Tuesday, February 2, 2016

The Catholic Church in Chile: Pablo Larraín's masterfully cringe-inducing THE CLUB opens

Here's a film that makes our current Catholic-scandal movie, Spotlight, look practically benign. THE CLUB, the new film from Chilean director/co-writer Pablo Larraín tackles priestly pedophilia in the kind of manner we have not seen previously: utterly raw, angry, take-no-prisoners. Unspooling in a small Chilean seacoast town in a home in which are housed several priests with, shall we say, bad reputations, along with a "nun" (maybe former nun) who takes care of them, from the outset the movie alerts us to the fact this little group has managed to do very well for itself. In fact, the film works quite nicely as a microcosm of The Catholic Church itself -- with all of its power and rewards, hypocrisy and denial offered up in full bloom.

The Club may be the most anti-Catholic movie I have ever seen, and yet its characters also seem very human and real (if pretty bizarre). What they do here, however, is shockingly awful, and the fact that it all works out for the "best" makes it seem even more so. Senor Larrain, shown at left, has given us a tale of Catholic guilt and non-retribution that stands with the best (or is it the worst?) of them. Although we come to understand to some extent the half dozen men, along with the woman who keeps them, as individuals, it is finally the group -- that Club of the title -- that we know best.

This is rather like the Church itself, don't you think? Where all is accomplished to keep the "group" -- the power -- together and going strong, no matter the "sacrifices" that must be made along the way. Here, as with all organized religion, the end justifies the means. Interlopers of any kind (there are three major ones in this movie) must be destroyed or co-opted. Maybe both simultaneously.

How all this is demonstrated by Larraín and his co-writers (Guillermo Calderón and Daniel Villalobos) involves everything from small-minded townspeople to greyhound racing, black-market babies to sexual child abuse (performed, of course, in the name of Jesus), military torture to simple blackmail. And all this is woven into the fabric of life experienced by our little beachfront club members.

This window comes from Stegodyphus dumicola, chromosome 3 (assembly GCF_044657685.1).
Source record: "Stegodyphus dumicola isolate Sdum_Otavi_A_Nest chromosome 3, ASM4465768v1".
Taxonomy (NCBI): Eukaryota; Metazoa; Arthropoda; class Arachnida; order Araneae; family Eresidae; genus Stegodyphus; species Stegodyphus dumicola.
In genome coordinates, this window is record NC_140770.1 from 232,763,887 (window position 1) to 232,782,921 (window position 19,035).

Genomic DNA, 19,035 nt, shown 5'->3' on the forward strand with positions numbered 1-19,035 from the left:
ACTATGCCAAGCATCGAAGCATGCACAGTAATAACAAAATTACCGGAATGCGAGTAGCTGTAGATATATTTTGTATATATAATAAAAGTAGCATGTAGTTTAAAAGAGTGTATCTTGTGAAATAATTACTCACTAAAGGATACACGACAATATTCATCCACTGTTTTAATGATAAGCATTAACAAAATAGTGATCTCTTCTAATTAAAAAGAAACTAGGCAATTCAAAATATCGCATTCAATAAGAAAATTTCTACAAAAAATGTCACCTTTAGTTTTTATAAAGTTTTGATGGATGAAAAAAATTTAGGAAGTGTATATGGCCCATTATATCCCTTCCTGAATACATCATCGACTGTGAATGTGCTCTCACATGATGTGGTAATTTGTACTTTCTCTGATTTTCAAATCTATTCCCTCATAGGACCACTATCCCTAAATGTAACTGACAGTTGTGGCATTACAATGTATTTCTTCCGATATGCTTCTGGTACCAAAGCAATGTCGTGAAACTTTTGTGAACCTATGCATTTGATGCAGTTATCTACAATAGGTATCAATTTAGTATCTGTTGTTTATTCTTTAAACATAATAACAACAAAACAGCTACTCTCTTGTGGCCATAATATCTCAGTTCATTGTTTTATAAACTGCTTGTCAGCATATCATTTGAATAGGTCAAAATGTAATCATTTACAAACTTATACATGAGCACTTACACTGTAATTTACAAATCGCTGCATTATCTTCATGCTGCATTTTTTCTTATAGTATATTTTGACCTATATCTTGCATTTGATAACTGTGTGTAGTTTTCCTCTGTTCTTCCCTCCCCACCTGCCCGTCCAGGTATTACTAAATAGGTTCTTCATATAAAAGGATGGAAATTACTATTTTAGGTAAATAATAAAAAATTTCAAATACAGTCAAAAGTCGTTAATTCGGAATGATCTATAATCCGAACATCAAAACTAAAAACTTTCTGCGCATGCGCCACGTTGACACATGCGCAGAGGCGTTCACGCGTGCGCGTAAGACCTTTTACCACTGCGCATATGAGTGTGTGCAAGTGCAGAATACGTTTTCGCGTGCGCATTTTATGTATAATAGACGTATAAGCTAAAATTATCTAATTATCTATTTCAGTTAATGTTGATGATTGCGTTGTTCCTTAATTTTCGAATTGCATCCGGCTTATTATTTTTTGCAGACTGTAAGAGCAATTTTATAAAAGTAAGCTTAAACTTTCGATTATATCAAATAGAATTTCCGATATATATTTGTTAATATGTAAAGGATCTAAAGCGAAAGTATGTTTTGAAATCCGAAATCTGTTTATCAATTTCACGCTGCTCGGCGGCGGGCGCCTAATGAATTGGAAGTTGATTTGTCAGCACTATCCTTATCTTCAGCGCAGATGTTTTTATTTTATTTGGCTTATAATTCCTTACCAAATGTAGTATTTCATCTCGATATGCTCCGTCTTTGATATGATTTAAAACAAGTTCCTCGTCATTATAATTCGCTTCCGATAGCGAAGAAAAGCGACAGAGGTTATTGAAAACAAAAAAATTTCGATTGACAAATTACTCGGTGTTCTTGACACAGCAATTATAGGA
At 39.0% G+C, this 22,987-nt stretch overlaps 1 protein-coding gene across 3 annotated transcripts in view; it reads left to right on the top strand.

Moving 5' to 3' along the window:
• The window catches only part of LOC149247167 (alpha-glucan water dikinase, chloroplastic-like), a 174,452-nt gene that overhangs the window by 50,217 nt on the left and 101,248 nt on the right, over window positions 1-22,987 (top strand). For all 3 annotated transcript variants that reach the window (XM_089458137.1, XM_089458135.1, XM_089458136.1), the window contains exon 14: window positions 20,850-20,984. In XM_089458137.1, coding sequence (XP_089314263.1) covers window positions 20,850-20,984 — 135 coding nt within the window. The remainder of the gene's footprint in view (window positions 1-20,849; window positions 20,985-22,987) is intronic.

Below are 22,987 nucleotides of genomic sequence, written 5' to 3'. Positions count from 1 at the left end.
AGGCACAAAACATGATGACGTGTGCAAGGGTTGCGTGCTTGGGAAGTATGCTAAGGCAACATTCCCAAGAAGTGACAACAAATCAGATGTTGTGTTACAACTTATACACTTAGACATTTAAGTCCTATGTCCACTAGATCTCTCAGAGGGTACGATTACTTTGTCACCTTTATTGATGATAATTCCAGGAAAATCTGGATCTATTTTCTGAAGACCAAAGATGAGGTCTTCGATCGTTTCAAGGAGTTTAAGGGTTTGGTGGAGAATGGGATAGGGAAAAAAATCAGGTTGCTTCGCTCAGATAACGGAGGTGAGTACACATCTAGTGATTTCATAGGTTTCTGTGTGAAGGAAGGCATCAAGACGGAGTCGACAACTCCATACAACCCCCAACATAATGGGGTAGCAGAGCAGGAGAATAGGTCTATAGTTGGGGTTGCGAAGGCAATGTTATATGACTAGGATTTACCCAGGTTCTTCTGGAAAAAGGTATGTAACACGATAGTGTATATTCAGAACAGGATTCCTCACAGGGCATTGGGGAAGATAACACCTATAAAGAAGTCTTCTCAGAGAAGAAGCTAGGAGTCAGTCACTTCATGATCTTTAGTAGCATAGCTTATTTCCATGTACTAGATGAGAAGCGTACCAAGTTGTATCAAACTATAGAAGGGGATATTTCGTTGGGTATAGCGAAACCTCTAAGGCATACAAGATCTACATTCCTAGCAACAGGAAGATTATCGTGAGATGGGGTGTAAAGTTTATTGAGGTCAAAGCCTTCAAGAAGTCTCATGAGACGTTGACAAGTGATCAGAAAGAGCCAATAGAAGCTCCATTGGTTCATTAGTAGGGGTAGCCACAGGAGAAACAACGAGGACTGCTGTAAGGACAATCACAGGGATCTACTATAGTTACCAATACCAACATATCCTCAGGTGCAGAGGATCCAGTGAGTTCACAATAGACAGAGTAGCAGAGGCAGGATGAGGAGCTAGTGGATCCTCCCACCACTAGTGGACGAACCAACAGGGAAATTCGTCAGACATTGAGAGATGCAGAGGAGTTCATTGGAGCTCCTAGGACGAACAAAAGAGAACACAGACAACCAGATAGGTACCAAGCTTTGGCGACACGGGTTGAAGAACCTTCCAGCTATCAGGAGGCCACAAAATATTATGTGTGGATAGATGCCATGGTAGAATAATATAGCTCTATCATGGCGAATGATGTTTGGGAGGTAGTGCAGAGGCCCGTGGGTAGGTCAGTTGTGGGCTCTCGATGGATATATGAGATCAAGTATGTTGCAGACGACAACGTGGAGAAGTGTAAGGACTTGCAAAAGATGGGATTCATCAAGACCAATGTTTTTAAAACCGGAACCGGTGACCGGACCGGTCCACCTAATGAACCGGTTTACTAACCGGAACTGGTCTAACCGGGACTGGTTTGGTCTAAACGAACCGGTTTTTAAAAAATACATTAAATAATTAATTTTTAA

The movie opens with a bout of that dog racing and then the introduction of a new "priest" into the current group, followed almost immediately by the introduction of the classic "victim" figure, a fellow named Sandokan (a fine Roberto Farías, above), who makes this figure one of the strongest and most original yet seen in the many films about priest pedophilia so far served up.

Then we have another newcomer to the group: an investigator sent from the Vatican to assess the group and decide what to do with them, since pushing defrocked priests off into far-away places and then forgetting about them has now come back to haunt the Church. How our investigator plies his trade and how he, too, is finally used and co-opted proves one of the films darkly comic highlights.

Watching these people play off of and bounce around each other makes for some of the more unsettling, unnerving scenes experienced in cinema over the past few years. Larraín is increasingly masterful at the kind of indirection that shows us how we are all perpetrators and victims. Does this let us off the hook? Hardly. Instead the filmmaker does here for the The Catholic Church what he has done earlier in his films regarding the Pinochet regime in Chile.

The performances are all as bizarre as the subject matter would indicate, and they work individually and together to make the movie as creepily memorable as it ought to be. Organized evil never dies. Particularly when it comes from organized religion.

The Club, from Music Box Films and running a mere 97 minutes, opens this Friday in New York City (at the Film Society of Lincoln Center and the Landmark Sunshine Cinema), and on Friday, February 12 in Los Angeles (at Landmark's NuArt) and in Southern Florida at the O Cinema Miami Beach, the Tower Theater Miami and the Silverspot in Naples, and then on February 19 here in Boca Raton at the Living Room Theaters. Click here -- and then click on THEATERS -- to see all currently scheduled playdates across the country.

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